90. I’ve got a 17-year-old male and we just survived our “Spring” break. How did we manage? He had soccer tryouts for high school, which meant (a) he was busy and accounted for 5-6 hours a day, and (b) he was exhausted most of the week. We gave him my car for the week because he needed it to get to and from his various practices all over town in the middle of the day. We fed a bunch of his friends several times — this probably falls under rule 1 because soccer boys who are training to the point of exhaustion are ravenous. We got his hair cut — this probably falls under several rules because it is expensive, deals with his body, and we like his hair long (the kid does have gorgeous hair). I occasionally show him how poorly I play various computer games. And last, but not least, I ordered a very expensive skein of yarn for him in hot pink and grey — he crochets but does not knit. I would try to fix this, but he enjoys the fact that I would probably prefer he learn to knit.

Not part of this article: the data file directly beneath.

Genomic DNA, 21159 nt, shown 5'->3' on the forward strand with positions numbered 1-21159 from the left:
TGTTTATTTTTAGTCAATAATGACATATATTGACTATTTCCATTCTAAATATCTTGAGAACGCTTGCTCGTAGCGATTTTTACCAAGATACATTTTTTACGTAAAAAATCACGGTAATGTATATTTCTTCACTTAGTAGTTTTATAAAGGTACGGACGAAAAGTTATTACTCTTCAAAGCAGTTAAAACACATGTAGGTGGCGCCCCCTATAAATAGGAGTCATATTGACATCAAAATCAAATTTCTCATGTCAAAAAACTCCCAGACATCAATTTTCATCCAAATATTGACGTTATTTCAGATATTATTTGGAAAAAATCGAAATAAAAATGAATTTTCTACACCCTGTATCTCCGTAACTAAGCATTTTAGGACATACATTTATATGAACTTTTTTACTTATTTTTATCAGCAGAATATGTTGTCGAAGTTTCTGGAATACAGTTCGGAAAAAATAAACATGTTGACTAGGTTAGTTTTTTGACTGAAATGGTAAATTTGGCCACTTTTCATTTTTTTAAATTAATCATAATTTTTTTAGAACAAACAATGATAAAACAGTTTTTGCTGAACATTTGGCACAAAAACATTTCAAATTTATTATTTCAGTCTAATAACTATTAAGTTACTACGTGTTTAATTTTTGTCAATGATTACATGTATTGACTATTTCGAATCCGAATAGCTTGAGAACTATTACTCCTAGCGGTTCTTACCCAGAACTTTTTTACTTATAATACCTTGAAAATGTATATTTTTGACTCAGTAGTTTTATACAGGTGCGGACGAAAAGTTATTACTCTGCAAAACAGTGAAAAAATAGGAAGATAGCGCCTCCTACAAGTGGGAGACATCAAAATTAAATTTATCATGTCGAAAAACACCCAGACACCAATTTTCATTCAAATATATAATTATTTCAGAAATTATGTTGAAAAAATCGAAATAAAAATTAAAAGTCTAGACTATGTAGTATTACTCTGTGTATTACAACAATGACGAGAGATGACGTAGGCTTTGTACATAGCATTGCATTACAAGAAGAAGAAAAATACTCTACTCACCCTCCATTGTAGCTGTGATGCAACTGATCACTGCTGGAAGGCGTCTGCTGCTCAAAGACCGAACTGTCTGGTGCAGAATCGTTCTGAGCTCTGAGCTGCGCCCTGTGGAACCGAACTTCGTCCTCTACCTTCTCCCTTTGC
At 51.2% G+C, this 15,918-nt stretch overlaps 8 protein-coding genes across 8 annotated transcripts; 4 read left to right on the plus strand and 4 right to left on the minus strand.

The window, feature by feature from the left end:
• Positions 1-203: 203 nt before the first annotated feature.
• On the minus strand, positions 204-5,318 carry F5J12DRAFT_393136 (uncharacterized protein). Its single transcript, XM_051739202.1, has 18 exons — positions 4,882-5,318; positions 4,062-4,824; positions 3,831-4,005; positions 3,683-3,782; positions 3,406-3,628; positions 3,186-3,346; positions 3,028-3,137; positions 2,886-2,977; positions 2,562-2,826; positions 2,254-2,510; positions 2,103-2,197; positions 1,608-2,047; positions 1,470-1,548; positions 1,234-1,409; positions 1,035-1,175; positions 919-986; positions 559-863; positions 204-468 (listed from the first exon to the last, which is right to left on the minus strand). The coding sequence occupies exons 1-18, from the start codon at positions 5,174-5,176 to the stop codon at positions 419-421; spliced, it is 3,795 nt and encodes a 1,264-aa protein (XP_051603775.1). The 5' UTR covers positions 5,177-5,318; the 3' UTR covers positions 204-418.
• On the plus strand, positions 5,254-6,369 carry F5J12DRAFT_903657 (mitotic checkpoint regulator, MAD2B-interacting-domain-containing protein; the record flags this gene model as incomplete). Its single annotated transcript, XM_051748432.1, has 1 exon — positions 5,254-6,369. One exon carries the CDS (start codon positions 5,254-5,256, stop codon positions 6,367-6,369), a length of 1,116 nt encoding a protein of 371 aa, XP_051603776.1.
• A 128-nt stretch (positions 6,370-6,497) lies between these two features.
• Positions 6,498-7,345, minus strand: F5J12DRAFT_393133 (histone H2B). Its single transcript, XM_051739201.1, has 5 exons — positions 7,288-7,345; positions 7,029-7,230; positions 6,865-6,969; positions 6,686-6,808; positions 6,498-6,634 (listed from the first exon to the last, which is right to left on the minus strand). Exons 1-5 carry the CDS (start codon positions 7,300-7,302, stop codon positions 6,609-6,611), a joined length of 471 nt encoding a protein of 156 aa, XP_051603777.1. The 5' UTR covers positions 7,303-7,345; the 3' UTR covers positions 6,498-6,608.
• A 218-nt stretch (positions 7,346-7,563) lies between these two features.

91. BWAHAHAHAHAHAHAHAHAH. I snorted out loud at “Good luck and stay strong.” My husband (aka “the parent she will tolerate”) is going overseas for work for two weeks …thanks for the mantra!

  92. While your advice/comments are spot on, you might also take note of Lorraine’s comments. Truth from the mouth of babes!!

  93. Brilliant-unfortunately, some of which applies to adolescent boys(substitute the ing words you have for crashing, deafening, destroying…)

  94. I’m lucky. My almost 14 year-old seems to like spending time with me. Not so much her dad. He was going to take a vacation day on Friday to take the kiddo snowboarding. He’s probably going to work, she has so many options to choose from with her friends that even snowboarding (which she loves) is unappealing.
    I try to keep myself approachable. Her friends like me because I give rides, let them control the radio and generally don’t bug them. Her boyfriend talks to me almost everyday. It’s odd, yet comforting to have a teenage boy share his hopes, dreams, ideas, feelings. Sometimes, I’m just a safe place to vent. I didn’t expect daughter having a boyfriend, would be another child for me to worry over.